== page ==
From R&R to I&I
Following the end of World War II, the US military used Singapore’s facilities for the repair and refuelling of its ships and aircraft, and also as a “shore leave” destination for troops stationed in various conflict zones throughout Asia.
In addition, on the orders of US President Harry Truman, from as early as July 1950, hundreds of American military “advisers” accompanied a flow of American tanks, planes, artillery and other aid supplies to the French forces in Vietnam embroiled in the first Indochina War.6 Many of these military personnel, inbound or outbound of Vietnam, transited at one time or another in Singapore.
By the time director Bernard Toublanc-Michel adapted Bruce’s novel into a movie in 1966, American involvement in Vietnam had dramatically escalated, with active combat units joining the fray in 1965 onwards to wage war against the communist forces of the north. This development impacted Singapore directly as demand grew for a Rest & Recuperation (R&R) programme for American troops. All active US military personnel serving in Vietnam were eligible for a five-day R&R during their tour of duty – after 13 months in the case of Marines, and 12 months for soldiers, sailors and airmen – in places such as Singapore, Hong Kong, Kuala Lumpur, Penang, Manila, Seoul, Taipei and Tokyo.
Soldiers nicknamed these breaks “I&I”, or “Intoxication and Intercourse”, as these outings were invariably fuelled by plenty of alcohol, drugs and sex. Singapore, true to its form then, was depicted as a rather seedy and dangerous city in publicity materials that were issued when Cinq gars pour Singapour was released in France in March 1967. The press release took pains to highlight the fact that American Marines are routinely warned to behave with discretion when they are in Singapore for R&R, including dressing as civilians when travelling in the city, because there has been cases where local boys had tried to pick a fight.7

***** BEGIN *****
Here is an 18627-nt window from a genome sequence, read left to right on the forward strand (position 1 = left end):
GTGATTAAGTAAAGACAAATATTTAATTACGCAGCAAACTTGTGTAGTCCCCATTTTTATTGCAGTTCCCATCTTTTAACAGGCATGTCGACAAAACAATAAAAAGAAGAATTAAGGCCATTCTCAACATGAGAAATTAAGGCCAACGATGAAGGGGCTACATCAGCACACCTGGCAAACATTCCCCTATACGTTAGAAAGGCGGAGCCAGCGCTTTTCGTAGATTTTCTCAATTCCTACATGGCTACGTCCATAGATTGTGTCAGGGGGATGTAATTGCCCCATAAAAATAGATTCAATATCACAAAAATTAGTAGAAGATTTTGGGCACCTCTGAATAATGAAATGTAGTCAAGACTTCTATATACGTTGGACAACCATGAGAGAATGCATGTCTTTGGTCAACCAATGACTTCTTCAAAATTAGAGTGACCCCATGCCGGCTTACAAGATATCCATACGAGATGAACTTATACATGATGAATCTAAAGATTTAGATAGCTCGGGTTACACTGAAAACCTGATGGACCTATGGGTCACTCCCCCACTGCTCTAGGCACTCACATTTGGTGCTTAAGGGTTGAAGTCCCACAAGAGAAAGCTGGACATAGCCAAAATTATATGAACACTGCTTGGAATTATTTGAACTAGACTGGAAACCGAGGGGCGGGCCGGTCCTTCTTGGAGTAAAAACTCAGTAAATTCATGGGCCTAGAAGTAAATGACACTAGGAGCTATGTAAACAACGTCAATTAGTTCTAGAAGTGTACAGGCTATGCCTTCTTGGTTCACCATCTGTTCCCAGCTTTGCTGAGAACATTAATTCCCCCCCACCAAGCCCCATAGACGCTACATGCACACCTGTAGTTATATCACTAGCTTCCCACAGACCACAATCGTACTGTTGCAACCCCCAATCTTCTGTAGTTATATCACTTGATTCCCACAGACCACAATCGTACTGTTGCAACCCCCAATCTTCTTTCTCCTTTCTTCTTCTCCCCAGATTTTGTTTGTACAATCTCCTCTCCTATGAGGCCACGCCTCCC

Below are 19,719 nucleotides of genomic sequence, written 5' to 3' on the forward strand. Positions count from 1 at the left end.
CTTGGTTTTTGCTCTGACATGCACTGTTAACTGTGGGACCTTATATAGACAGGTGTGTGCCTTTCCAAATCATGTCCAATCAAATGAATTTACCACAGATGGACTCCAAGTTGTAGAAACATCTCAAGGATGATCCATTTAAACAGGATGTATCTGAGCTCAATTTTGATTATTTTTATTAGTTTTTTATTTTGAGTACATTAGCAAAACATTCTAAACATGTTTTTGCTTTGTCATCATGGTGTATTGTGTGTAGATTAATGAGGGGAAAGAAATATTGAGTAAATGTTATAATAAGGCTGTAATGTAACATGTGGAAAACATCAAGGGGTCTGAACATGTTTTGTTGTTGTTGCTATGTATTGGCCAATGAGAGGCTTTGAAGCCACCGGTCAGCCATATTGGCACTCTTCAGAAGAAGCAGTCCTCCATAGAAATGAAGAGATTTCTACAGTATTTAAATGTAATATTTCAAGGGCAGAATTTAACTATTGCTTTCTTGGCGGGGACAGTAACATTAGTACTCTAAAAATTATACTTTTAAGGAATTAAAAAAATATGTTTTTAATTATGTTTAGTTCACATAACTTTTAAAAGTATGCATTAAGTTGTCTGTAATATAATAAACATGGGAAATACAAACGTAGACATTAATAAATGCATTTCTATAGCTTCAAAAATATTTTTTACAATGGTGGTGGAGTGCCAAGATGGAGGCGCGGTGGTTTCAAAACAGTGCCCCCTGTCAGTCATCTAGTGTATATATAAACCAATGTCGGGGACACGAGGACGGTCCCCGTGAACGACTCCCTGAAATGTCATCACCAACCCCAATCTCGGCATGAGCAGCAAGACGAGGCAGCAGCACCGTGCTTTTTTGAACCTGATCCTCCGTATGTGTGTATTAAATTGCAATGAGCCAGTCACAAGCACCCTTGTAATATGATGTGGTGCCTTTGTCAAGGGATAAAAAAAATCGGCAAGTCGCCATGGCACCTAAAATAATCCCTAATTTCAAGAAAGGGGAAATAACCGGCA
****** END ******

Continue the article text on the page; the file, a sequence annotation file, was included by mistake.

In an interview given at his apartment near Paris on 1 June 2018, Toublanc-Michel said that the geopolitical context of Singapore against the backdrop of the Vietnam War was what made the adaptation of Bruce’s OSS 117 novel Cinq gars pour Singapour so interesting to him: it gave him the opportunity to explore and expose what he calls “les à-côtés de la guerre” (“extra income and activities”) that was generated on the sidelines of the war.8
In this sense, Bruce’s novel and its film adaptation by Toublanc-Michel also pre-date Paul Theroux’s 1973 novel Saint Jack and its subsequent 1979 film adaptation by Peter Bogdanovich depicting American soldiers in Singapore on R&R during the Vietnam War and the pimps who provide them with the necessary “entertainment”.9